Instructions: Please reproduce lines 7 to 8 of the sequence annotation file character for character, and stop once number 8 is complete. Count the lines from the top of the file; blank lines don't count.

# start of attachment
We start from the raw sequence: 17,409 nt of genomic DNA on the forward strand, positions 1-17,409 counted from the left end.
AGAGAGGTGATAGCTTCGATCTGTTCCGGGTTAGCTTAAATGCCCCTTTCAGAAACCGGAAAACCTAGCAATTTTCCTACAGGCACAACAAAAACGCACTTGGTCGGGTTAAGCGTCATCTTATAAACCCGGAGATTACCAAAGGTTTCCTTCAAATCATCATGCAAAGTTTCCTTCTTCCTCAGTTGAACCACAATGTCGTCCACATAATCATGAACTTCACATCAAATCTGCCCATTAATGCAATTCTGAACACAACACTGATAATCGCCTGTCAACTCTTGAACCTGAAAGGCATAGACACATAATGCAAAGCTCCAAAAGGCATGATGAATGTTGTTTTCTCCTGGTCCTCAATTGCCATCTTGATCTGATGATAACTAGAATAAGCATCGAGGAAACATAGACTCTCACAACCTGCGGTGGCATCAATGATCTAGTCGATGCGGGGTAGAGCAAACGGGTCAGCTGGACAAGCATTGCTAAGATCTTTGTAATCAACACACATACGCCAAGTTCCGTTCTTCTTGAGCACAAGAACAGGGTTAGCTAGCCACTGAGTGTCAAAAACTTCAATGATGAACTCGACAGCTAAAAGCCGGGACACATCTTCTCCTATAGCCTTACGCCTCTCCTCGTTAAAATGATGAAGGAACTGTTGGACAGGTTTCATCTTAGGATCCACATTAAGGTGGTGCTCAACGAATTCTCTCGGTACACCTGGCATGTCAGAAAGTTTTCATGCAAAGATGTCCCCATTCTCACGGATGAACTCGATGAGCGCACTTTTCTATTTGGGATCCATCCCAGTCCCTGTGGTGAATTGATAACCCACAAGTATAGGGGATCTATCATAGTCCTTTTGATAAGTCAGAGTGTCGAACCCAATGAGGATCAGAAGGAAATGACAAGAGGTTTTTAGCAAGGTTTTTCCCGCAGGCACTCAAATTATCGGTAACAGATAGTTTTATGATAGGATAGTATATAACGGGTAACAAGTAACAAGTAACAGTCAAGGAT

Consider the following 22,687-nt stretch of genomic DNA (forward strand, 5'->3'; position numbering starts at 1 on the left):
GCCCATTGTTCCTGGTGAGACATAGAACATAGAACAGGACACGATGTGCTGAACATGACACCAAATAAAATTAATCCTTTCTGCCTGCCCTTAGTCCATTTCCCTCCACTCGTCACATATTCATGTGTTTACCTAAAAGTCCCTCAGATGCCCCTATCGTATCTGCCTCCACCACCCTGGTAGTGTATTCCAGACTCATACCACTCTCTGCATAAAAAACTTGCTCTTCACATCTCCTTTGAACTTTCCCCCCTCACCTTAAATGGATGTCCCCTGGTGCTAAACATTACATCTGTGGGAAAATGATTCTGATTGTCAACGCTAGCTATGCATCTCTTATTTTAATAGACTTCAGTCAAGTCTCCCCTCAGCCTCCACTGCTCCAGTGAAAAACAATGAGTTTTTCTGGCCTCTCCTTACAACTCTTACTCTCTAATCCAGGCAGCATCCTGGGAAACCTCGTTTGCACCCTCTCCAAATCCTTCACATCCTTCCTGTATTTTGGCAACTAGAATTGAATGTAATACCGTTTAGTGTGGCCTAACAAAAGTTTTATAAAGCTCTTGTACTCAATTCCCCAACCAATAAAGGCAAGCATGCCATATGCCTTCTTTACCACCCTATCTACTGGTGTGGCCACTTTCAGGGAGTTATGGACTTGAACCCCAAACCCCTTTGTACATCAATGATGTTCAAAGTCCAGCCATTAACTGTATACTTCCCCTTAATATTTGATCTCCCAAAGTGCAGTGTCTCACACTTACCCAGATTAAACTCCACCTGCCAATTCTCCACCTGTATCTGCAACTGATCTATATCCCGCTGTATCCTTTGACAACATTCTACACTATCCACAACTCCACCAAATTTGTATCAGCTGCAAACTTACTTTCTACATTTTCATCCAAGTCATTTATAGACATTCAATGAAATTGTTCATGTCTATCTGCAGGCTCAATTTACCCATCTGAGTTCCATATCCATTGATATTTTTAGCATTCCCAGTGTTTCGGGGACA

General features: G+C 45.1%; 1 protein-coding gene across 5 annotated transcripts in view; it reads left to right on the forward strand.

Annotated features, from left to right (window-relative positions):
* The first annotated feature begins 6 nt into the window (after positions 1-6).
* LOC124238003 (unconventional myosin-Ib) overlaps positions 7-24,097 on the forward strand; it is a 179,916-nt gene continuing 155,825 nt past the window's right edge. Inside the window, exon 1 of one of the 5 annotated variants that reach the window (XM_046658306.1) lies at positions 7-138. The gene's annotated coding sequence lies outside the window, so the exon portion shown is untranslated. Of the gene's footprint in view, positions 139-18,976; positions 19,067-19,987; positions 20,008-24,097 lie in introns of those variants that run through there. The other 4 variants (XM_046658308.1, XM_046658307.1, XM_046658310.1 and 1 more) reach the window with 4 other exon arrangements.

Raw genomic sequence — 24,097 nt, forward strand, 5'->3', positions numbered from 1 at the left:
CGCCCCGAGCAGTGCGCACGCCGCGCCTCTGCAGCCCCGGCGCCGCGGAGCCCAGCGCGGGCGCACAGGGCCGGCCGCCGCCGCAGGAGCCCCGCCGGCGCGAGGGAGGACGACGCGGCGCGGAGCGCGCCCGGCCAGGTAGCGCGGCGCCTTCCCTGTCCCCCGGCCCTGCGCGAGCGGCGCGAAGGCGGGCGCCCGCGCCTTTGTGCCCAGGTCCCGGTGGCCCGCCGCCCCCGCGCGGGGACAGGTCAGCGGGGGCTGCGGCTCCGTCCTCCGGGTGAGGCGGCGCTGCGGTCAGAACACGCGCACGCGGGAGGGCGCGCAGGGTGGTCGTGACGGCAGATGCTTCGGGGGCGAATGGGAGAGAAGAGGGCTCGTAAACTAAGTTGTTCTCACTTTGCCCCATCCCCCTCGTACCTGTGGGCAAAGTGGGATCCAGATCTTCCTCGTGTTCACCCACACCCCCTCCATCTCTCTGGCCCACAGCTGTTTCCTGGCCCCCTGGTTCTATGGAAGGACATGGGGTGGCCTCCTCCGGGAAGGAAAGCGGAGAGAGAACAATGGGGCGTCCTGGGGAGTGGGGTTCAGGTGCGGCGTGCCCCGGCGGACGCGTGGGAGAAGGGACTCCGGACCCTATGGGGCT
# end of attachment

* The first annotated feature begins 6 nt into the window (after positions 1-6).
* LOC124238003 (unconventional myosin-Ib) overlaps positions 7-24,097 on the forward strand; it is a 179,916-nt gene continuing 155,825 nt past the window's right edge. Inside the window, exon 1 of one of the 5 annotated variants that reach the window (XM_046658306.1) lies at positions 7-138. The gene's annotated coding sequence lies outside the window, so the exon portion shown is untranslated. Of the gene's footprint in view, positions 139-18,976; positions 19,067-19,987; positions 20,008-24,097 lie in introns of those variants that run through there. The other 4 variants (XM_046658308.1, XM_046658307.1, XM_046658310.1 and 1 more) reach the window with 4 other exon arrangements.